Abstract 5545: An Experimental Study With Microwave Thermography for the Assessment of Atherosclerotic Vascular Disease
Background: Intravascular thermography (IVT) is the only method currently available, which can measure heat generation from atheromatic plaques indicating local inflammation. Thermal heterogeneity of the atheromatic plaque has been correlated with mophological characteristics of the culprit lesion in patients with coronary artery disease. Microwave radiometry (MR) is a new non-invasive method. We investigated whether thermal heterogeneity measured by MR is correlated with IVT findings in an experimental model of atherosclerotic disease.
Methods: Microwave radiometry (RTM-01-RES system) was applied noninvasively in 18 atherosclerotic segments of the aorta (3 segments, 5cm long in 6 rabbits) that were clearly separated from each other, as well as in 18 control segments. Microwave radiometry measures natural electromagnetic radiation from the internal tissues at microwave frequencies that is proportional to the temperature of tissue. The system consists of an internal temperature sensor with the antenna, a skin temperature sensor and the data processing unit. The accuracy of measuring the internal temperature of the device is±0.2°C and the depth of temperature detection is 1–7 cm. Thereafter, IVT was performed in the same segments. For both techniques temperature difference (ΔT) was calculated by subtracting the mean temperature of proximal healthy vessel wall from the maximal temperature of each segment.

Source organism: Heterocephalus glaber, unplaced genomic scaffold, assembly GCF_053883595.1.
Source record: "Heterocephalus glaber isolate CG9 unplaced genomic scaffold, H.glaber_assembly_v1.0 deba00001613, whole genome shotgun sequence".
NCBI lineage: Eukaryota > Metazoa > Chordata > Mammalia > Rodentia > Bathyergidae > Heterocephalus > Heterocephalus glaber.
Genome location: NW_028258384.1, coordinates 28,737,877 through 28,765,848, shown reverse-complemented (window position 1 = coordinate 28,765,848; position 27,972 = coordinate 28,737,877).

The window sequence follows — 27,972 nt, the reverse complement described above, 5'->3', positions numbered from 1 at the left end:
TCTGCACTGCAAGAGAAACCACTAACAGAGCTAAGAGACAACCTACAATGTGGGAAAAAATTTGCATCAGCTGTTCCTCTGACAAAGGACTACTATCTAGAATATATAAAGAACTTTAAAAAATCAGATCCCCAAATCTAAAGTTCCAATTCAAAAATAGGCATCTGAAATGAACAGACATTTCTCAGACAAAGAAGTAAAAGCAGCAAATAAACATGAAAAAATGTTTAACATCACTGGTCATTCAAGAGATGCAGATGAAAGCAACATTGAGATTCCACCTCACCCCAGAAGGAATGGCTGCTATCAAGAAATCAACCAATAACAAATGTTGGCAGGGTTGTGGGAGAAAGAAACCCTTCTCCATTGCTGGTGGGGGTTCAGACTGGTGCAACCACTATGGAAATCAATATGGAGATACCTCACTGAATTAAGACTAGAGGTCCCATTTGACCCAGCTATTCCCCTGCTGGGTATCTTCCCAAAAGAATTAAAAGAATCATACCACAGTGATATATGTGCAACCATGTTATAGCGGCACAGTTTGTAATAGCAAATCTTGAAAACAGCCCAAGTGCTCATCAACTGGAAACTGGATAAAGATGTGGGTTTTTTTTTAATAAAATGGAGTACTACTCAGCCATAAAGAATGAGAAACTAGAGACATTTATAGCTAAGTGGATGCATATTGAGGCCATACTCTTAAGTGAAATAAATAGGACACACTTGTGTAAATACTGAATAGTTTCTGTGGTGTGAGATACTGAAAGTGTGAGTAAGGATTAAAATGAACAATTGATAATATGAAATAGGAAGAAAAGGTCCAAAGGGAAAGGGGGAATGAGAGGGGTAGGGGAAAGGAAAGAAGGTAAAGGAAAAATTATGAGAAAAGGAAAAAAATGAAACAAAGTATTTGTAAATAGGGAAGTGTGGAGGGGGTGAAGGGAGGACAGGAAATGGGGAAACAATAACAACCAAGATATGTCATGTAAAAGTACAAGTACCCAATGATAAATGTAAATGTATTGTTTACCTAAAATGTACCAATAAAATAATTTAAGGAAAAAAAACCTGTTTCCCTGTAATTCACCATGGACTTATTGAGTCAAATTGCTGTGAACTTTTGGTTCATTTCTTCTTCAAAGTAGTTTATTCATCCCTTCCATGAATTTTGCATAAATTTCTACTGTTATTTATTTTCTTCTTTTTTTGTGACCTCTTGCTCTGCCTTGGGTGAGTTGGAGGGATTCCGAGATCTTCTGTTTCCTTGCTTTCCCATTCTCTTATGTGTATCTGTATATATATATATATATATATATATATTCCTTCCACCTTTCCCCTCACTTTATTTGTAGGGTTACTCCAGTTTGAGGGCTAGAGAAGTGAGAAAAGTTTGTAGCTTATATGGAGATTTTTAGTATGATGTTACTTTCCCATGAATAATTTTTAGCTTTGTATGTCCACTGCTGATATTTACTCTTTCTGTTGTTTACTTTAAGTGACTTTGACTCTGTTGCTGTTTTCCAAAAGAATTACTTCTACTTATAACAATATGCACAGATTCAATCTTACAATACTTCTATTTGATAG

Results: Thermal heterogeneity was detected by both methods in the rabbits with the high atherogenic diet. Microwave radiometry detected that ΔT of the atherosclerotic aortas was significantly higher compared to the ΔT of the controls (0.98±0.27 °C versus 0.40±0.14°C, p<0.001). These findings were confirmed by the measurements acquired by IVT. Mean temperature difference was 0.07±0.01 °C for the atherosclerotic aortas versus 0.02±0.01°C, (p<0.001) for the control group. The segments that had the highest ΔT were those that were recognized in angiography as having significant atheromatosis.
Conclusion: Microwave radiometry is the first non-invasive method for detection of local inflammatory activation in arterial segments in an experimental model. Further studies in humans should be performed for the evaluation of this method.